A truck horn wails. The lights flash out onto the audience. And, in the silence that follows, the woman sitting next to me lets out a emphatic sigh. This powerful reaction was echoed by nearly all audience members in the dramatic, almost-final moments of Victory Gardens’ Fun Home: a chorus of emotional, agony-filled exhales as we took on our narrator’s pain and, ultimately, catharsis. Such a universal reaction can only be testament to the company’s wonderful rendition of Lisa Kron and Jeannine Testori’s heart-wrenching play (based on Alison Bechdel’s graphic novel). I’ve seen the show before, but I’ve never felt the emotional impact of it so intensely.
As you may have guessed by now, despite the play’s title, the Bechdel home around which the play revolves is not, in many ways, “fun.” Seeking to write her memoir, our protagonist Alison guides the audience through various recollections in her life, ranging from significant childhood memories through her sexual revelation in college. Looking back, the quirky, museum-like home she grew up in is one filled with many skeletons (both literal and figurative), and even the ecstasy of coming to terms with her homosexuality in college is, in retrospect, tainted by its effects on her father. Yet, for all her struggles, Alison captions us through the story with a wonderfully dark sense of humor, and the journey ultimately becomes one of hope.
This blend of comedy and tragedy would not be effective, of course, without three talented “Alisons” (Alison, Medium Alison, and Small Alison), and Victory Gardens outdoes the national tour on this account. Danni Smith (Alison) leads us through her recollections with such subtle emotional shifts that her nostalgia, laughter, misgivings, and regrets seem tragically, wonderfully real, and her powerful voice transitions effortlessly between speaking and singing.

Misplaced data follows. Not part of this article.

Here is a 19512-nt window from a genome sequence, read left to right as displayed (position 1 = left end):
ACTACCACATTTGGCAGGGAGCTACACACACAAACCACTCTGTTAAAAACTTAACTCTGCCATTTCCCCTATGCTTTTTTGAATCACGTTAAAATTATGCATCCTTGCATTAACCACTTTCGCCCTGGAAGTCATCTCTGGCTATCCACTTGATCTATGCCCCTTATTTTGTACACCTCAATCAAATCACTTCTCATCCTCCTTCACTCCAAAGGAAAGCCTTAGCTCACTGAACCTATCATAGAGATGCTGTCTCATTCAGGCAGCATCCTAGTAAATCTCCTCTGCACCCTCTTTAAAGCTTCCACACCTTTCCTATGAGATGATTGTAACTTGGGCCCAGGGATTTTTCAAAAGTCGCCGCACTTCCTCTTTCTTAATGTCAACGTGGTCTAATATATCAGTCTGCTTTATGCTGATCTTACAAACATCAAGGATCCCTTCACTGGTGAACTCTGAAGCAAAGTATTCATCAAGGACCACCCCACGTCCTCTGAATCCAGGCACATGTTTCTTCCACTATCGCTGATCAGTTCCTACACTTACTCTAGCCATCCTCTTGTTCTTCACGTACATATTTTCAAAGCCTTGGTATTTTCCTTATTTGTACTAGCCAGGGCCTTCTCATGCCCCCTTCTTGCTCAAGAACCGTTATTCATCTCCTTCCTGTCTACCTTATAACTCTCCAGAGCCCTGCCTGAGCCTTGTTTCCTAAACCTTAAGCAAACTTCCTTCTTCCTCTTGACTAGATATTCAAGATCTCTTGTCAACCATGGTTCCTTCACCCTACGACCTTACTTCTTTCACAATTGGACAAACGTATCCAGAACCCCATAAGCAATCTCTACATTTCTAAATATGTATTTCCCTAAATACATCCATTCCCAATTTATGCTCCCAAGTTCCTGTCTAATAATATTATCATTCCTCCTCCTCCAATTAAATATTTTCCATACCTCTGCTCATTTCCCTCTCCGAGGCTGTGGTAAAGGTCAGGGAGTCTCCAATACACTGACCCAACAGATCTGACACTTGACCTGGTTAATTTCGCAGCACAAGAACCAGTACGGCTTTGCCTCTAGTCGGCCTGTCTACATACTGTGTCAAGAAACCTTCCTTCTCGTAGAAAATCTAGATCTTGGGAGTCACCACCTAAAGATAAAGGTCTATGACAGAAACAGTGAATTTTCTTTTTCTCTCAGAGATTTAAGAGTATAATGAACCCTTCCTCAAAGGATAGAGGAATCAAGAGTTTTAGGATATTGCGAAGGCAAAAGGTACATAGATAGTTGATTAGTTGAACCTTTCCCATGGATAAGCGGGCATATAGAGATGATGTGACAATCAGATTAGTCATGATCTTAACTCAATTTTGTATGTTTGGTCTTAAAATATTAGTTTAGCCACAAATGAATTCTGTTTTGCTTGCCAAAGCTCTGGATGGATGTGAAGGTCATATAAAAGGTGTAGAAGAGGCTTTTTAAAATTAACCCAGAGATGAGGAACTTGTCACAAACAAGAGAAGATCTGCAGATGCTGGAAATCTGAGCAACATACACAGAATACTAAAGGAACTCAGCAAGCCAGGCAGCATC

As her youngest counterpart, Stella Rose Hoyt is enchantingly adorable and captures the innocence and naivete of a young girl desperately seeking her father’s affection, something which ebbs and flows throughout the play. And Hannah Starr, who I once upon a time had the pleasure of directing in a one act play myself, dazzles with her masterful comedic timing and energy. I’m pretty sure every audience member was on board with changing their majors to Joan after delighting in Hannah’s rendition of one of the show’s most loved songs.
Supporting performances by Leo Gonzalez (Christian Bechdel) and Preetish Chakraborty (John Bechdel) as Alison’s brothers and Danielle Davis (Joan) as Alison’s first crush bring much-appreciated light-heartened, energetic moments to the play. And I would be remiss not to mention the set design. In comparison to the Broadway or national tour productions, Yu Shibagaki’s design is much more minimalist, but this proves an asset to the show. We are, after all, in Alison’s head, floating through her memories and trying to piece out the important moments more than the important objects, and Shibagaki offers a better reflection of that.
The show’s only major misstep is in Rob Lindley’s portrayal of Alison’s father, Bruce Bechdel. Though Lindley certainly has the vocal chops for the role, as he proves in his almost redeeming final number, the charismatic, engrossing aspects of Bruce are lost in Lindley. So much of the show revolves around Bruce’s character; while many of his decisions are flawed, his character is one which must be magnetic. It’s the logic behind a beautiful, talented woman falling head over heels and remaining in an ultimately loveless relationship with her unfaithful, closeted gay husband. It’s part of the motivation behind Alison’s adoration for him and why, even in looking back and understanding more about her parents’ relationship, she passes little judgment on her father’s illicit actions (referring specifically to his penchant for using his status as a teacher to seduce underage boys). Lindley’s performance lacks these essential characteristics, though, and this makes the other characters’ motivations ring a bit false at times, despite their best efforts.
Still, the play’s ultimate effect is one compounded with laughter, tears, and inspiration. To say the things we feel while we can. To avoid judgment and seek understanding. To speak our truths, to ourselves and to other people.
Fun Home is an emotional rollercoaster worth the ups and downs.
Review by Emily Schmidt
Fun Home continues at Victory Gardens through November 12th. More info here.
The Hawk Chicago is included in TheatreInChicago's Review Round-Up.